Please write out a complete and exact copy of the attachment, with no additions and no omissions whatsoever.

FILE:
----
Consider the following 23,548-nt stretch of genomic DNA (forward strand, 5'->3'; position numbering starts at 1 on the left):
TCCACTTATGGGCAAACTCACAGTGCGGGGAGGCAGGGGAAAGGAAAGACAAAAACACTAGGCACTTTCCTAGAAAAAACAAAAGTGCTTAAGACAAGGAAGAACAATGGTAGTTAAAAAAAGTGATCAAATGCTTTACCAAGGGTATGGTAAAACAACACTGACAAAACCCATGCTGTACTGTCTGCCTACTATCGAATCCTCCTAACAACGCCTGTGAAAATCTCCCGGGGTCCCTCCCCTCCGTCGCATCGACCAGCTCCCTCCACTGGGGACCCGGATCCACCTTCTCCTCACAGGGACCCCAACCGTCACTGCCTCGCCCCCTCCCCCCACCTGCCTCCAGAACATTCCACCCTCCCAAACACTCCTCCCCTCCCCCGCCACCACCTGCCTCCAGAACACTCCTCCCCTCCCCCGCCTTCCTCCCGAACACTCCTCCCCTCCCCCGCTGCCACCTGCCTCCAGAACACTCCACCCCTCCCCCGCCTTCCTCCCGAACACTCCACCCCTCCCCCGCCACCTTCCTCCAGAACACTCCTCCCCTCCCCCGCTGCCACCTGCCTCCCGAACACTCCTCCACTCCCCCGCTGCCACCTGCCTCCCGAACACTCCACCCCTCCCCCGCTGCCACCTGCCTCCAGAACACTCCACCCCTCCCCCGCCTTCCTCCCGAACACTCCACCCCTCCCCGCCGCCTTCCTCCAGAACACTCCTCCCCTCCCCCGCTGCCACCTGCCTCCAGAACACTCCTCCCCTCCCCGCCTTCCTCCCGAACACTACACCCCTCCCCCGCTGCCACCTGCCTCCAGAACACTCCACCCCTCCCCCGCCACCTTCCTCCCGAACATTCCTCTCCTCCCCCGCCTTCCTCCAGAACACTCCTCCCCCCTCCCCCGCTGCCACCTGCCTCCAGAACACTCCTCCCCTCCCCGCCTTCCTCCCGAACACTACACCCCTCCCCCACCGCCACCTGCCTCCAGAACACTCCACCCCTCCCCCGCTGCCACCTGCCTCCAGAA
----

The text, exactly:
Consider the following 23,548-nt stretch of genomic DNA (forward strand, 5'->3'; position numbering starts at 1 on the left):
TCCACTTATGGGCAAACTCACAGTGCGGGGAGGCAGGGGAAAGGAAAGACAAAAACACTAGGCACTTTCCTAGAAAAAACAAAAGTGCTTAAGACAAGGAAGAACAATGGTAGTTAAAAAAAGTGATCAAATGCTTTACCAAGGGTATGGTAAAACAACACTGACAAAACCCATGCTGTACTGTCTGCCTACTATCGAATCCTCCTAACAACGCCTGTGAAAATCTCCCGGGGTCCCTCCCCTCCGTCGCATCGACCAGCTCCCTCCACTGGGGACCCGGATCCACCTTCTCCTCACAGGGACCCCAACCGTCACTGCCTCGCCCCCTCCCCCCACCTGCCTCCAGAACATTCCACCCTCCCAAACACTCCTCCCCTCCCCCGCCACCACCTGCCTCCAGAACACTCCTCCCCTCCCCCGCCTTCCTCCCGAACACTCCTCCCCTCCCCCGCTGCCACCTGCCTCCAGAACACTCCACCCCTCCCCCGCCTTCCTCCCGAACACTCCACCCCTCCCCCGCCACCTTCCTCCAGAACACTCCTCCCCTCCCCCGCTGCCACCTGCCTCCCGAACACTCCTCCACTCCCCCGCTGCCACCTGCCTCCCGAACACTCCACCCCTCCCCCGCTGCCACCTGCCTCCAGAACACTCCACCCCTCCCCCGCCTTCCTCCCGAACACTCCACCCCTCCCCGCCGCCTTCCTCCAGAACACTCCTCCCCTCCCCCGCTGCCACCTGCCTCCAGAACACTCCTCCCCTCCCCGCCTTCCTCCCGAACACTACACCCCTCCCCCGCTGCCACCTGCCTCCAGAACACTCCACCCCTCCCCCGCCACCTTCCTCCCGAACATTCCTCTCCTCCCCCGCCTTCCTCCAGAACACTCCTCCCCCCTCCCCCGCTGCCACCTGCCTCCAGAACACTCCTCCCCTCCCCGCCTTCCTCCCGAACACTACACCCCTCCCCCACCGCCACCTGCCTCCAGAACACTCCACCCCTCCCCCGCTGCCACCTGCCTCCAGAA